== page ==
Experience with minimally conscious state
6/14/2010 7:47:24 PM
I was unconscious 3 weeks after a car threw me into the car I was pushing. After 2 weeks in the ICU they must have been able to tell I was progressing and they moved me to private room. What I remember best is the tampering with the catheter and the tilt table. PAIN encourages consciousness, or at least it did for me. Over the years I have on occasion helped by volunteering at Magee Rehab in Phila, PA, and it makes me wonder if the bladder pain may have been a factor. A patient there was just staring out into space and I wondered if perhaps his bladder was cut to put a permanent catheter in, like they had wanted to do for me.
At the time my mother was a nurse in charge of a nursing pool. In her fledgling business, I was the 1st patient. I had round-the-clock nurses that helped with the catheter. My foot of course was of no use, as it dropped everytime I went to move. I managed to live my life in this deficient state until old-age began creeping in. My active lifestyle meant that although muscles had always compensated for those hurt in the TBI, that was no longer sufficient. I was in constant pain. But now I made it my business to learn the proper way to get the correct muscles working again.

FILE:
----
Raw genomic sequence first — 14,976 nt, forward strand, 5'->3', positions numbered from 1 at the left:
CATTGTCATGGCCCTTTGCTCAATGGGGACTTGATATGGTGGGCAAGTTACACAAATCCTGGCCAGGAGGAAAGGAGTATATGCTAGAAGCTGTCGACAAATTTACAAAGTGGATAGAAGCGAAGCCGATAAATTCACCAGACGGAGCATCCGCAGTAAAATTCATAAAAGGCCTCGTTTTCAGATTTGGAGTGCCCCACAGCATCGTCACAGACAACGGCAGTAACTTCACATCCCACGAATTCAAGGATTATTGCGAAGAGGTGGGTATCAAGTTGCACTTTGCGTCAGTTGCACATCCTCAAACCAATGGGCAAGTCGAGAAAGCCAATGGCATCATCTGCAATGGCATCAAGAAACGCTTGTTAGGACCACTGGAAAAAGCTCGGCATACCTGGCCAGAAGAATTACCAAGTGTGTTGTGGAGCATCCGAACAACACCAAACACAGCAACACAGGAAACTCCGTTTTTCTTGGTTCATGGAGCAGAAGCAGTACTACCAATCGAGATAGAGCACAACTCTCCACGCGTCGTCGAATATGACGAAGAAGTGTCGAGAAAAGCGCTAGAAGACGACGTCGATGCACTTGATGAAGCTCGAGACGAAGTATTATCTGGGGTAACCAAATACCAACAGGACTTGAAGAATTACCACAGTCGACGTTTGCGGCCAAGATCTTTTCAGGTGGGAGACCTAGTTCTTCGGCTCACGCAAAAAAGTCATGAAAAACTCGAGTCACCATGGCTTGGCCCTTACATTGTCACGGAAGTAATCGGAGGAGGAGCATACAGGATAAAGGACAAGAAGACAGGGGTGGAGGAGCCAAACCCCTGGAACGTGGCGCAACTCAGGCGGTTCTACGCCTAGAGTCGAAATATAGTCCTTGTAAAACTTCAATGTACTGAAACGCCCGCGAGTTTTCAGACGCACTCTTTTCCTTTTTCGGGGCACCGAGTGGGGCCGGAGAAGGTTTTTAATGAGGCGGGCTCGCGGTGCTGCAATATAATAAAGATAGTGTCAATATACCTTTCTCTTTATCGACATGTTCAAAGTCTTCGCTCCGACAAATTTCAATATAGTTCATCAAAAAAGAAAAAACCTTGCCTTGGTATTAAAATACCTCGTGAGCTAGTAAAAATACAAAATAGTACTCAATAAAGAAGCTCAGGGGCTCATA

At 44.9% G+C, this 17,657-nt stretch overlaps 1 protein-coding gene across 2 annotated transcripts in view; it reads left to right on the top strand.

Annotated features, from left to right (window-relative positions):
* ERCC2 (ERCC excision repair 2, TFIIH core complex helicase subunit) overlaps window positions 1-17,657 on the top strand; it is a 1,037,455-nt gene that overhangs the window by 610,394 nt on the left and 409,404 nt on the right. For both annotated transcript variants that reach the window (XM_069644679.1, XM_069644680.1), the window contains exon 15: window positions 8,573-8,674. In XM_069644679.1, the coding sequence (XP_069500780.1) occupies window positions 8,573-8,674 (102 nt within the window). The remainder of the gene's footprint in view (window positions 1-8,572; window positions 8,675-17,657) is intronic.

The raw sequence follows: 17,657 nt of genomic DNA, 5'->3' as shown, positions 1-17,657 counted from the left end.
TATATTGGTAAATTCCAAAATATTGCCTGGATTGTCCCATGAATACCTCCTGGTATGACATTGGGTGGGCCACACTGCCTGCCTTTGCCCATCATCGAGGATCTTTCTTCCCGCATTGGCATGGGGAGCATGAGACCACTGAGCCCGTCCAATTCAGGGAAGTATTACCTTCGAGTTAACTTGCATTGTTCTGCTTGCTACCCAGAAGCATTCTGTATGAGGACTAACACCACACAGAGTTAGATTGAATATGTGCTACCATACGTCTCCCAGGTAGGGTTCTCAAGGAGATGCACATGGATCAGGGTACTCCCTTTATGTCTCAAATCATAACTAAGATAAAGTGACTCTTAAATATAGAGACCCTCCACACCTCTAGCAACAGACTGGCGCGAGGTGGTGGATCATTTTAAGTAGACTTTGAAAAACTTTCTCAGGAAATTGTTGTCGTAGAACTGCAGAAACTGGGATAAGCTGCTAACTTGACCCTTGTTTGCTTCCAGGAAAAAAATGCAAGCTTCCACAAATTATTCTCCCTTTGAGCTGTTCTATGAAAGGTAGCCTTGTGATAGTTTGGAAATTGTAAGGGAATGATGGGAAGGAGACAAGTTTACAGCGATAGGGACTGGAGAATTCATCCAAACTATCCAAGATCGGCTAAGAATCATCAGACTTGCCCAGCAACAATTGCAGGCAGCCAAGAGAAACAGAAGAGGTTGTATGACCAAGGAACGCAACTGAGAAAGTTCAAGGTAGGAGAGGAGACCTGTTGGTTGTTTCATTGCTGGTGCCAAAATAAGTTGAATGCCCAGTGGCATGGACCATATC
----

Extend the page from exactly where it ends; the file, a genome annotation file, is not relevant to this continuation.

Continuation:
This was all inspired by Obama asking a group of disabled veterans "Does any body know about this?"I wrote a book about that, called "Fighting Back." The publisher is Tate Publishing out of Mustang, OK. That first night in 1975 my parents were instructed to pray for my death. But through the years I have come to some concllusions about how to influence the brain and my book is worth reading. I'm doing a "pep-talk" Thursday at Special Tree rehabilitation to other survivors. I kindof feel robbed of my life. Now at almost 50, I understand and can relate to the difficulties of this and I can see that moving and getting back into life was the thing which saved me.